Brethren, we have a problem. I have dared to speak so boldly of Christ at this time of holiday because Israel needs to hear the Gospel that would otherwise be censured.

Citing the aforementioned Jewish Press, understand that Israel (the Jewish people) have rejected Jesus Christ and His atonement. They are in rebellion against the God of Abraham, Isaac and Jacob. The olive tree and grape-vine (symbolic of the nation of Israel) are presented afresh in the B’rit Chadasha:

But some of these branches from Abraham’s tree — some of the people of Israel — have been broken off. And you Gentiles, who were branches from a wild olive tree, have been grafted in. So now you also receive the blessing God has promised Abraham and his children, sharing in the rich nourishment from the root of God’s special olive tree ((Romans 11:17 — NLT).

With regards to Israel being the vine, Jesus said, I am the true vine and my Father is the vinedresser (John 15:1). 

Therefore I say to you, the kingdom of God will be taken away from you and given to a people, producing the fruit of it (Matthew 21:43). 

McGee and Laurie deride this as Replacement Theology — that the ‘church’ has replaced Israel in God’s plan of redemption. Reformers (such as myself) refer to it as Covenant Theology, that is, Old Testament promises have been fulfilled in Jesus Christ just as the LORD revealed through His prophet (Jeremiah 31:31). Conversely, some evangelicals teach a two-step plan of redemption — one for Gentiles, another for Israel. No, there is only one plan of salvation and that is through Jesus Christ (John 14:6).

The problem is that Dispensationalism has embraced an almost idolatrous love affair with Israel. How did Paul define Israel?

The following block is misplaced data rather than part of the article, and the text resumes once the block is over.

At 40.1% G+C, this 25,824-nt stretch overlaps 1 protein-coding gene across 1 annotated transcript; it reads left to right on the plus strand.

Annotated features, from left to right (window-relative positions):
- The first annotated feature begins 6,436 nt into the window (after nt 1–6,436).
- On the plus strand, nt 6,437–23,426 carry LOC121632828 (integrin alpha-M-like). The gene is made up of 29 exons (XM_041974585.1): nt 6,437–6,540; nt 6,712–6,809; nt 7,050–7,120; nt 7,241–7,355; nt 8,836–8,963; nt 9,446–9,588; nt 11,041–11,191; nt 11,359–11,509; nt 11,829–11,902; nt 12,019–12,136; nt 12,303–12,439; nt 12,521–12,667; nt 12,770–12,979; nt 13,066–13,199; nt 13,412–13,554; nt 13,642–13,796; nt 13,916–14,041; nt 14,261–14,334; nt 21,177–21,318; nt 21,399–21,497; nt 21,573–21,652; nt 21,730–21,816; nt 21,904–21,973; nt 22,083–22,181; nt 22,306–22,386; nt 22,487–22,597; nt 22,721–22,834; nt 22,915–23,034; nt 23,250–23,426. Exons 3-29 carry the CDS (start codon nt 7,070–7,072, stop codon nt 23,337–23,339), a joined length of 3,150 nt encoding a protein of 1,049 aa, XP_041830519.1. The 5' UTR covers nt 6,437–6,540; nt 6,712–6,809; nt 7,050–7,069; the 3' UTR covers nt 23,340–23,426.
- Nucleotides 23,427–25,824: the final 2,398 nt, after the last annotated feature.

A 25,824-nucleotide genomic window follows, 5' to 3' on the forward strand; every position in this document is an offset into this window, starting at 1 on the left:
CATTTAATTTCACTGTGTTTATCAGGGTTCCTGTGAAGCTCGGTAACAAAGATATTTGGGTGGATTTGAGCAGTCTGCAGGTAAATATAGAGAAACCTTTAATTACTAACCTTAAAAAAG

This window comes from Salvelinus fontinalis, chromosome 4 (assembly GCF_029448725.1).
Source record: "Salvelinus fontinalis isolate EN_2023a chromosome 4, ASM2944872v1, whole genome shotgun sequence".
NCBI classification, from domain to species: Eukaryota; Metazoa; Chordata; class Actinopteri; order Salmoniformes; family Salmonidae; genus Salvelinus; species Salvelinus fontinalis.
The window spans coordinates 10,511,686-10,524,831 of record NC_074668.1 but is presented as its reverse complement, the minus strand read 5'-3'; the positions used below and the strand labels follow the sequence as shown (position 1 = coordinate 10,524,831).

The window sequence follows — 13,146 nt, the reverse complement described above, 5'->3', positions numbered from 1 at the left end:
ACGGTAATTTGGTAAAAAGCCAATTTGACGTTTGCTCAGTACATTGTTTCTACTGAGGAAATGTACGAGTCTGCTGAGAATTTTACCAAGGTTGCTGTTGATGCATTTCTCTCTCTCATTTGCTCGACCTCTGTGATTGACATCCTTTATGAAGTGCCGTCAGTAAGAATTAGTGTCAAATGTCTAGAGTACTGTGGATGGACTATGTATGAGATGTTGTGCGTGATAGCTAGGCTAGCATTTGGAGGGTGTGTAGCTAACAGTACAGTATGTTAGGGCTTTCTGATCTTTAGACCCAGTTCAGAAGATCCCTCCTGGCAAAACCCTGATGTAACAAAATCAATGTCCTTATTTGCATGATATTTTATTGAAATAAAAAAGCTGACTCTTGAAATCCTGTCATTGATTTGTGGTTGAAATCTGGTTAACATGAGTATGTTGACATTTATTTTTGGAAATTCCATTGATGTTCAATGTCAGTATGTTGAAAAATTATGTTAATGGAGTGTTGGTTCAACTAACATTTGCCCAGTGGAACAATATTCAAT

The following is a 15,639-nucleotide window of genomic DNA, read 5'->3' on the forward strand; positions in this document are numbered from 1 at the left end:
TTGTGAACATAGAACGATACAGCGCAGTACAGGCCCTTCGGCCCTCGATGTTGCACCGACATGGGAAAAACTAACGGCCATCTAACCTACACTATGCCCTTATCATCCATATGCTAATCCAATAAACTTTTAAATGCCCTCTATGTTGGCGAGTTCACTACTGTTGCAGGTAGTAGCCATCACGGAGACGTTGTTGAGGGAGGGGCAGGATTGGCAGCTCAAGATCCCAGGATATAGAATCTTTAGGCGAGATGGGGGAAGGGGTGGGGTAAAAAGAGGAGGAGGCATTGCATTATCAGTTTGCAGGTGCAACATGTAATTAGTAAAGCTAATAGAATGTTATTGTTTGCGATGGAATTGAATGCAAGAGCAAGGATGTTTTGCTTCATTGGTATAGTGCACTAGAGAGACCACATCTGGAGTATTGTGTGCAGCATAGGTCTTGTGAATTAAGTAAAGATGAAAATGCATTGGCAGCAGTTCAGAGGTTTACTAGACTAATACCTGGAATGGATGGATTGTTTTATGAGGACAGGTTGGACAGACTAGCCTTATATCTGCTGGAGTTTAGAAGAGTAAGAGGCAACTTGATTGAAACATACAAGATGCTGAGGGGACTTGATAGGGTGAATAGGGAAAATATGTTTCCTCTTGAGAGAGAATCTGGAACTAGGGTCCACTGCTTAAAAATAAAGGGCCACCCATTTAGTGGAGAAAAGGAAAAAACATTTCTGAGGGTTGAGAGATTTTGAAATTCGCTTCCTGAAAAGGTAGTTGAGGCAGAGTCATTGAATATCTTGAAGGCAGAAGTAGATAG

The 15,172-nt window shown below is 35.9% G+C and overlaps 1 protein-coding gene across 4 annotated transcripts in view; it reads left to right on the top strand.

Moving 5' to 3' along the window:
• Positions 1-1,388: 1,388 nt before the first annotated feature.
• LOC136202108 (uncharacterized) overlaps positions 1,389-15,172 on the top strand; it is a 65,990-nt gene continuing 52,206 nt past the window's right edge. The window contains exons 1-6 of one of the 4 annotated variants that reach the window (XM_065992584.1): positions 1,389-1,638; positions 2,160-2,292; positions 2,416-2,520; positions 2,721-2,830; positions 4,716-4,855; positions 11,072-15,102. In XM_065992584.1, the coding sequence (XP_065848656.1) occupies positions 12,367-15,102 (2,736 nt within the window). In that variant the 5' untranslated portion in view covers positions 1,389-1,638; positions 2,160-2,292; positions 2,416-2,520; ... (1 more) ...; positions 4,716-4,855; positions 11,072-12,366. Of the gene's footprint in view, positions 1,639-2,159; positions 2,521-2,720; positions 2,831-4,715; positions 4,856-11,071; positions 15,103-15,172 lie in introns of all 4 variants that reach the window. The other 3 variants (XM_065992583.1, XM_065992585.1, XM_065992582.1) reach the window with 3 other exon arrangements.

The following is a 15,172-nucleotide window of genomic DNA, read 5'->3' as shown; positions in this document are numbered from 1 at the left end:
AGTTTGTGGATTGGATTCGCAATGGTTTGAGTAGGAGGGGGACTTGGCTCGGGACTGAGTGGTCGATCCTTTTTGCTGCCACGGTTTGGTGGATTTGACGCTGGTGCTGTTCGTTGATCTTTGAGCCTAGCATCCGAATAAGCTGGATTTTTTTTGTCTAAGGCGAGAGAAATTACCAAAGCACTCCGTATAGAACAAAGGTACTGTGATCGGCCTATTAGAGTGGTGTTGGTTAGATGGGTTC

… they are not all Israel who are descended from Israel; nor are they all children because they are Abraham’s descendants … (Romans 9:6-7).

For he is not a Jew who is one outwardly, nor is circumcision that which is outward in the flesh. But he is a Jew who is one inwardly; and circumcision is that which is of the heart, by the Spirit, not by the letter (Law); and his praise is not from men, but from God (Romans 2:28-29).

If you, who are Gentile, have been grafted in then you are a Jew, a descendant of Abraham — a High Priest and a Holy nation, God’s very own possession (1 Peter 2:9).

True Israel — the vine being Jesus Christ — consists of believing Jews and Gentiles who have been declared righteous by their faith in Yeshua HaMashiach …

… and in this way all Israel will be saved (Romans 11:26).

Stop watching the fig tree and blood moons for your salvation, and keep your eyes on the Lord.

Okay, you can breathe now.

Suggested Reading:

Want to know more about Dispensational Theology? Read our series beginning with the 70 Weeks of Daniel.

Visit Us at Blogspot

Copyright © 2015 Messiah Gate

Advertisements

2 thoughts on “Rosh Hashanah

  1. retiredday September 12, 2015 at 9:28 PM posted on Blogger:

    I applaud your Spirit-led interpretation of Scripture. All Scripture is G-d-breathed and no prophecy was ever produced by the will of man, but men spoke from God as they were carried along by the Holy Spirit.

    Holy Scripture is truth revealed to us by the Creator and King of the Universe. It is the very breath of G-d. Drawing meaning from the printed text is something we are to do as an act of worship of the LORD. But many of those who proclaim themselves children of G-d are careless in their understanding, and fall prey to the slippery slope when they lean on their own understanding.

    “The natural person does not accept the things of the Spirit of G-d, for they are folly to him, and he is not able to understand them because they are spiritually discerned.”

    Blessed are you…for flesh and blood has not revealed this to you, but my Father who is in heaven.

    Blessings in 5776!

    Like

  2. Yes!! thank you! I posted on replacement theology this morning and I am very thankful to find your post which to me is confirmation..

    Like

Comments are closed.